The seat belt light illuminated, and I could barely hear the pilot’s voice, muddled by the aircraft audio speaker system. He requested that we remain seated and buckle our seatbelts and that we’d experience a little turbulence because he and the co-pilot needed to test the aircraft equipment by performing a few maneuvers. I fastened my seat belt and continued the conversation I was having with a colleague sitting next to me.
We were engrossed in our talk — probably about the conference we’d just attended — when the plane became a roller coaster ride. The aircraft tilted left ninety degrees to fly sideways, but my colleague and I kept talking. I didn’t even look up to see how the “little turbulence” was impacting other passengers. I was so distracted by our conversation that I didn’t even notice how the aircraft was wildly bucking through the sky. After the plane then rolled ninety degrees to the right, the pilot returned to the intercom to let us know that he needed to perform more maneuvers. This time, I heard the panic in his voice.
I paused, looked around, and saw folks clenching their arm rests. I felt fear wafting. I asked my colleague if he was okay and to excuse me while I checked in with God. I prayed out loud and asked God if we were okay. I sat in silence for a few seconds as I felt His confirmation, then turned to my colleague and said, “All is well.” “Are you sure?” he asked. I assured him we had nothing to worry about and then continued our conversation.
We approached the destination airport to see a runway lined with fire engines, ambulances, and news vans. At that point, we learned that our aircraft had been expected to crash land. When we finally landed and the seat belt light dimmed, we applauded. As we stood from our seats, my colleague told me that his impending panic was disrupted by my calm. Suddenly, a voice spoke up from the seat behind us, “I don’t know how you did that. I was about to crap my pants. I admire your faith. I need your faith.” Unbeknownst to me, the man in the row behind us had been observing me throughout our flight. He shared how my actions kept him from freaking out, from feeling hopeless and desperate.
As I deplaned, the pilot emerged from the cockpit looking as though he’d been through hell. I walked towards baggage claim, past a row of news reporters sharing the story about our plane’s anticipated crash landing, which I later saw on a news broadcast. This is when I understood the magnitude of our potential despair. But it didn’t change my experience or how I’d felt. I truly believed that all was well, and I also understood how my knowing — my faith — did not solely serve me; it wasn’t only for me. And my faith wasn’t only for that event. But in that moment, the faith that I practiced everyday touched my colleague and captured the man observing us throughout the flight.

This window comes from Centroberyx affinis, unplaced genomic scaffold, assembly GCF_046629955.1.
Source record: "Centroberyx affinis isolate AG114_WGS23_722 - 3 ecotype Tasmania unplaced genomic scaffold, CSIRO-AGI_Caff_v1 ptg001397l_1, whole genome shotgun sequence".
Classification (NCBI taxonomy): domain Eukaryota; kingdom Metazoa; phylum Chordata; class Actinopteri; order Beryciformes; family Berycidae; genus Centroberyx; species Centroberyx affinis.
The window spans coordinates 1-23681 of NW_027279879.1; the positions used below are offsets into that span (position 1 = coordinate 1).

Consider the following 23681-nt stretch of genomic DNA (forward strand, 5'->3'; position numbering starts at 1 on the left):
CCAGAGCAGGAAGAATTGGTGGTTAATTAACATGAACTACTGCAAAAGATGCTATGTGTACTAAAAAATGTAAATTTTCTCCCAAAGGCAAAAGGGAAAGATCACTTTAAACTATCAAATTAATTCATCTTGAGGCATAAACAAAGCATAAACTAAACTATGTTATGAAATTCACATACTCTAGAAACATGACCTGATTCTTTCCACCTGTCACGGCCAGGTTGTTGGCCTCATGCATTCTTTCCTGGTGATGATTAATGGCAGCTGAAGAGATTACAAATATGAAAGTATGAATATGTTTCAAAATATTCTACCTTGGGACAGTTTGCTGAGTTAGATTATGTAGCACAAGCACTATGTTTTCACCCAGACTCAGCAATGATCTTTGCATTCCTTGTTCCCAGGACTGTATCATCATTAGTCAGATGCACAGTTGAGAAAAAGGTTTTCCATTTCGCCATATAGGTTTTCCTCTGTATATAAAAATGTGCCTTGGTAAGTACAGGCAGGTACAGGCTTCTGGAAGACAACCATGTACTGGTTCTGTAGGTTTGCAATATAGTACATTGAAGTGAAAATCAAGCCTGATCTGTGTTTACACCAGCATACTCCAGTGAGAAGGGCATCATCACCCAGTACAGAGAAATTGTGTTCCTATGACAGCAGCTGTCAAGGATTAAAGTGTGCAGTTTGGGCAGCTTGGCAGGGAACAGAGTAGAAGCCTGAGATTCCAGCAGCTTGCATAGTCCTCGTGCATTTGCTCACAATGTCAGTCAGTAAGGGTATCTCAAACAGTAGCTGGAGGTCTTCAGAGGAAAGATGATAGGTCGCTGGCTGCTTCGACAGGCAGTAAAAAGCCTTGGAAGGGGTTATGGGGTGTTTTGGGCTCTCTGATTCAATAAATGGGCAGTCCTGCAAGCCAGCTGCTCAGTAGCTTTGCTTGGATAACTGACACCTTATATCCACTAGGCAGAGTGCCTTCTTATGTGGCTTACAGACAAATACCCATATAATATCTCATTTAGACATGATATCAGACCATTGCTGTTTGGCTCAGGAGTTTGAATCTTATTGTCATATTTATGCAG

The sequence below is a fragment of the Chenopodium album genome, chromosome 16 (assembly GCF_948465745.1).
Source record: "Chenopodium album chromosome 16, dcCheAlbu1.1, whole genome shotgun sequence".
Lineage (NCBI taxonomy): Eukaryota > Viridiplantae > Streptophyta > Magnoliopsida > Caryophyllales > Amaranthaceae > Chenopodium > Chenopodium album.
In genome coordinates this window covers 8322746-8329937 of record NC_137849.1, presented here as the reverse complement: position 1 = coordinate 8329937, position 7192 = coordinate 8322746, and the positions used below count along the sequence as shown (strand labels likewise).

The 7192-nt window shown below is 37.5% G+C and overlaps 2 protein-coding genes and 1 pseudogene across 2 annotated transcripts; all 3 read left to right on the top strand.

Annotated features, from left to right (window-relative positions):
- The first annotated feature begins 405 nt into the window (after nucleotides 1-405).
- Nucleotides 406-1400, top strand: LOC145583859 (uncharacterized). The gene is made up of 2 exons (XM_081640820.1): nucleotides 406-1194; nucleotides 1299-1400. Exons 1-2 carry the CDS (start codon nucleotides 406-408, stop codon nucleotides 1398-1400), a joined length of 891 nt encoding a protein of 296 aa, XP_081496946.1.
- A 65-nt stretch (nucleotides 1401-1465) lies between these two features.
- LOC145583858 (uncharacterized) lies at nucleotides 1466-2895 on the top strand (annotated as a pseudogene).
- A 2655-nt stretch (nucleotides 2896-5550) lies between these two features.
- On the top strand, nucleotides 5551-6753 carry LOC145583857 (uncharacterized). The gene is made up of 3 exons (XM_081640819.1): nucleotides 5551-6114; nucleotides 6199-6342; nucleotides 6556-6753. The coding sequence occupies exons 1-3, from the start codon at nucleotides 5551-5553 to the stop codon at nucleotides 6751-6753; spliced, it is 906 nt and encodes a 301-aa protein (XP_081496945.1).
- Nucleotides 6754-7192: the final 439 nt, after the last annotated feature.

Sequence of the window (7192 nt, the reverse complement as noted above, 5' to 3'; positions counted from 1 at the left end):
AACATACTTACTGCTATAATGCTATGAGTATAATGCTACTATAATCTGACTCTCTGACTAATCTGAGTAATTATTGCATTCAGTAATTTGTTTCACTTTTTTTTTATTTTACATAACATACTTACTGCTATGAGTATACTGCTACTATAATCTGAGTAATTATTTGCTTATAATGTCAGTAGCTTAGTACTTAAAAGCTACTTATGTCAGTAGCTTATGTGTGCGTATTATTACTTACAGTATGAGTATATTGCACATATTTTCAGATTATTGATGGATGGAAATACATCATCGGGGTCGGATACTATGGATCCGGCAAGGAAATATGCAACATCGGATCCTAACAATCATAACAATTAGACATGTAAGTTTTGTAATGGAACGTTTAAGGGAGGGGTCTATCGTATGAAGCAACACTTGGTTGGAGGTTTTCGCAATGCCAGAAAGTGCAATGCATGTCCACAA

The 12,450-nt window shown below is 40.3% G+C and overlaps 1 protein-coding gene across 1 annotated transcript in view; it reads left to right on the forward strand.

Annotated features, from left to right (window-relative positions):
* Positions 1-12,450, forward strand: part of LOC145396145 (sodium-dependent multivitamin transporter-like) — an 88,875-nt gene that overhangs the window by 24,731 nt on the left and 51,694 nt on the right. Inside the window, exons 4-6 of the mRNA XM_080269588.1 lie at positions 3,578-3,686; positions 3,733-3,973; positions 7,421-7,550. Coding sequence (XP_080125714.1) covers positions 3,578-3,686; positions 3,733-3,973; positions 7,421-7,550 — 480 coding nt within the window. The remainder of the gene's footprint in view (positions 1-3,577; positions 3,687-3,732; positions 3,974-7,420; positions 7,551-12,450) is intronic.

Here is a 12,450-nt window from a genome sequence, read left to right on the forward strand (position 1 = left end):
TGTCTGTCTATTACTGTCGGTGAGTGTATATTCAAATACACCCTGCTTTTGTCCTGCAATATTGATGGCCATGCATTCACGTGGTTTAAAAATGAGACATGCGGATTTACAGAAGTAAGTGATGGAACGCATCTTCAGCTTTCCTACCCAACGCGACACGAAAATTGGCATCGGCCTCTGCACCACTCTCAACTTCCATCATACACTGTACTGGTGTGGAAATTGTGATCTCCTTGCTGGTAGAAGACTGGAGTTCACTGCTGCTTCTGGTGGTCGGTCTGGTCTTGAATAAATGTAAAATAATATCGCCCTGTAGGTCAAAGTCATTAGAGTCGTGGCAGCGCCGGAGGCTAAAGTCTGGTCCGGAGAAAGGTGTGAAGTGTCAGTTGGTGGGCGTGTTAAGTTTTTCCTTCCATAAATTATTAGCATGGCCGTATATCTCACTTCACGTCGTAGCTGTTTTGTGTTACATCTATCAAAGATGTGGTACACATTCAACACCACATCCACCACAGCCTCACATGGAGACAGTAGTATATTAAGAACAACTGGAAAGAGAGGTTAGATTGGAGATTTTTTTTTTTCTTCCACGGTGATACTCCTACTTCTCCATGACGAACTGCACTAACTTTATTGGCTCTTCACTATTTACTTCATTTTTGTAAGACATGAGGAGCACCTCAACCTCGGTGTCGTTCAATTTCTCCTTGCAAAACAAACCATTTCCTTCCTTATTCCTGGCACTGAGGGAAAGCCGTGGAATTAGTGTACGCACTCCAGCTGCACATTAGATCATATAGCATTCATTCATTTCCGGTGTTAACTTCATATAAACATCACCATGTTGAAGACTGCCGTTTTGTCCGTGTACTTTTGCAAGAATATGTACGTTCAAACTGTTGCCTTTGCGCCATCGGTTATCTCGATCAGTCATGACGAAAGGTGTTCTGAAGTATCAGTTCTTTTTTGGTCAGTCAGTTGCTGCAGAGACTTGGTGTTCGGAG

Prior to this experience on the plane, when I thought about ways to share my faith, my imagination narrowed to a framework of telling a story about Jesus, a specific, personal story about the reality of Jesus in my life, or the invitation extended as the great commission to go and make disciples of all nations (Matthew 28:19). In other words, I thought sharing my faith meant sharing a particular narrative about how Jesus was at work in my life or inviting someone to church with me. But a near disaster taught me that people far from or close to Jesus simply need to see His light manifested in and through my life.
We don’t always have time to quote Scripture, but we can be the embodiment of God’s Word. Circumstances don’t always allot us time to talk about our faith, but our actions are the fruit of our daily practice. We don’t have to don religious paraphernalia, but how we live is a reflection of the resurrection.
As we practice our faith, hope-filled words leap from our hearts, inspiration exudes from our souls, and light overwhelms pending darkness around us. Matthew 5:14-16 reads, “You are the light of the world. A town built on a hill cannot be hidden. Neither do people light a lamp and put it under a bowl. Instead they put it on its stand, and it gives light to everyone in the house. In the same way, let your light shine before others, that they may see your good deeds and glorify your Father in heaven.”
It may not be a near plan crash that gives you the opportunity to shine your light (I hope it isn’t), but I pray that everyone you encounter in your everyday rhythm — commuting, carpooling, grocery shopping — may experience the bright light of your faith.Leave a Comment